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SAN DIEGO – The Navy has identified its preferred plan for the redevelopment of the NAVWAR site along Interstate 5: a massive project that would build 10,000 homes, two hotels, offices and businesses in addition to new military installations.

The 70-acre complex has been a familiar site for those who have headed to the Old Town for decades, but the Navy viewed the WWII-era hangars as an outdated and sometimes cumbersome home for the professionals of the military. cybersecurity workers working there now.

“These things were built in the 1940s to assemble B-24 bombers. So in many cases you have a building within a building, because the building itself does not lend itself well to the mission of NAVWAR, ”said Captain Kenneth Franklin, commander of Point Loma Naval Base. San Diego Union-Tribune.

The Navy has been studying alternative developments for the site for several years and officially launched a process to publicly review their options on Friday. By presenting five different plans for the reimagined site, the makers identified one of the more daring designs as their “favorite alternative”.

If their favorite vision came true, the Navy would get its new cybersecurity facilities, but would also partner with private developers to create a sprawling space that spanned 19.6 million square feet: housing 109 buildings, a transit hub and two parking structures, built in stages over a period of 30 years.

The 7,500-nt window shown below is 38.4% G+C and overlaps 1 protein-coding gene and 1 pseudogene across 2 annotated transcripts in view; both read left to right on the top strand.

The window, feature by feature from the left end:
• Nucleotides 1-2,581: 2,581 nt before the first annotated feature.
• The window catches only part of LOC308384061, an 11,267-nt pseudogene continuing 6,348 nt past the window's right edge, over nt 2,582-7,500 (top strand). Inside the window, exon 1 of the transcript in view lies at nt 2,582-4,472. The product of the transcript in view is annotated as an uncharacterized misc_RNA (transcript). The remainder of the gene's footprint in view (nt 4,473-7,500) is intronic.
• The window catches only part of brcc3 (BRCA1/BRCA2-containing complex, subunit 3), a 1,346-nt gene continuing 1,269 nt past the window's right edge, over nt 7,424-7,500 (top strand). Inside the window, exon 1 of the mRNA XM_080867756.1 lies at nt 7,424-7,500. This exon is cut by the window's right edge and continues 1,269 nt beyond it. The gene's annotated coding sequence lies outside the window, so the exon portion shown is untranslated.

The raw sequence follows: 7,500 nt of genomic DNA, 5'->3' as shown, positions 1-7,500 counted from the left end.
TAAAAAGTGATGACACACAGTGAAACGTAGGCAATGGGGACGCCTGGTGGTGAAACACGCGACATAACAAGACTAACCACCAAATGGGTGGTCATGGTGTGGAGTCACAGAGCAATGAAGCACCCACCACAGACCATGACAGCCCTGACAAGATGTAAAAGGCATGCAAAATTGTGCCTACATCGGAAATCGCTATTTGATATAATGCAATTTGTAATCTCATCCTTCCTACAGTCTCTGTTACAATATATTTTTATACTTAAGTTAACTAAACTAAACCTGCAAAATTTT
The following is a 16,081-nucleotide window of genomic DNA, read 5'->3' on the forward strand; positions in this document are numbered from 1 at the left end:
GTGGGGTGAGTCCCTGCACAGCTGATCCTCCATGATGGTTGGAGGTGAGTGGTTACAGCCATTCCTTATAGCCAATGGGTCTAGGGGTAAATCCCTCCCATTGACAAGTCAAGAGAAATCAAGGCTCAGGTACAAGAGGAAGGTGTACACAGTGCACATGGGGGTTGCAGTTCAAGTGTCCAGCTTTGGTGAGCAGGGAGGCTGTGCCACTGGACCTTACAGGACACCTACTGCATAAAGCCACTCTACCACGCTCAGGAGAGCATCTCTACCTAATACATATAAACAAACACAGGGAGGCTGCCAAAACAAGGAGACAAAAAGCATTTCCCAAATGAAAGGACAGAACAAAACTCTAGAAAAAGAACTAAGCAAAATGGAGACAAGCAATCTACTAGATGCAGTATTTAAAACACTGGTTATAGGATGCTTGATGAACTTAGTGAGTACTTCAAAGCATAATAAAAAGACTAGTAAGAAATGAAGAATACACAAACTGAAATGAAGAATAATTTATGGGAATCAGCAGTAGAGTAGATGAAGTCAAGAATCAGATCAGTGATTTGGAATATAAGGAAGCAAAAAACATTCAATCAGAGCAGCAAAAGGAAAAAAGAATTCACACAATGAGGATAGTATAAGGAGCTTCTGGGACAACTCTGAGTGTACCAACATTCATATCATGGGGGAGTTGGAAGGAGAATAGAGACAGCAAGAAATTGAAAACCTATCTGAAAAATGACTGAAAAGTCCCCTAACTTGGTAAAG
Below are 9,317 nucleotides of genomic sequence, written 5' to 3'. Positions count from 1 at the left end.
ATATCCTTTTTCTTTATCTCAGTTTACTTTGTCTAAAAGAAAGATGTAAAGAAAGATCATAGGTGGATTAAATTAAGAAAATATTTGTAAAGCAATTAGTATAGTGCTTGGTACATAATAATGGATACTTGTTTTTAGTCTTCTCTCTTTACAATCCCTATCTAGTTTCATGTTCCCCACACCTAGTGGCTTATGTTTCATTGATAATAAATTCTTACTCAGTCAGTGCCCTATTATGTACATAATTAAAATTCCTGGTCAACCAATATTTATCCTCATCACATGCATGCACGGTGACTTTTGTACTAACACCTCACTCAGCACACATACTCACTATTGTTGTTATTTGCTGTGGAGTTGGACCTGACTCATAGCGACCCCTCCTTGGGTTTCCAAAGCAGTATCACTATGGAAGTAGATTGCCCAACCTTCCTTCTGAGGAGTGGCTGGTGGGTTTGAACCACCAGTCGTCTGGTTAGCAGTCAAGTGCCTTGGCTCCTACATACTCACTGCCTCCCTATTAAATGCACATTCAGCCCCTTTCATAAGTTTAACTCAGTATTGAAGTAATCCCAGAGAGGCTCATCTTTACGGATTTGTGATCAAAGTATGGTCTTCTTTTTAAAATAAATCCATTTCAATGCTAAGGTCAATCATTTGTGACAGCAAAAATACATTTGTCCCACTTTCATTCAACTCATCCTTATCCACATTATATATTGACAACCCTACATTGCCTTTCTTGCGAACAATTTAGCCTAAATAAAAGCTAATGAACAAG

It would include 10,000 residential units, two hotels with 450 rooms between them and more than 430,000 square feet of office space in buildings up to 350 feet.

Renderings show the space would use the high-density building type and public transportation options favored by the county for future developments. The Navy stressed that the scale models do not represent the actual designs of the multi-story structures, but are intended to show their impact on sightlines around the area.

It looks like the impact would be significant.

“Visual simulations, pairing real-world photographs with modeled building heights, suggest a wall of skyscrapers along Interstate 5 that would not only block drivers’ panoramic views of Point Loma and beyond, but would dominate the old town and interfere with the Mission Hills sunsets, ”reports UT’s Jennifer Van Grove.

“The plan is estimated to block 44% of Point Loma hill views, 36% of Southwest Pacific Ocean views, and 12% of downtown skyline views. “

Less ambitious alternatives would have less impact on the surrounding area, including a plan that would redevelop the space only to the extent that it serves the Navy. Officials say they have not yet finalized on their final plans and will take public comments into account while issuing further reports.

You can view plans, subscribe to the project mailing list, and attend virtual public meetings by visiting the Navy Development website if you want to get involved.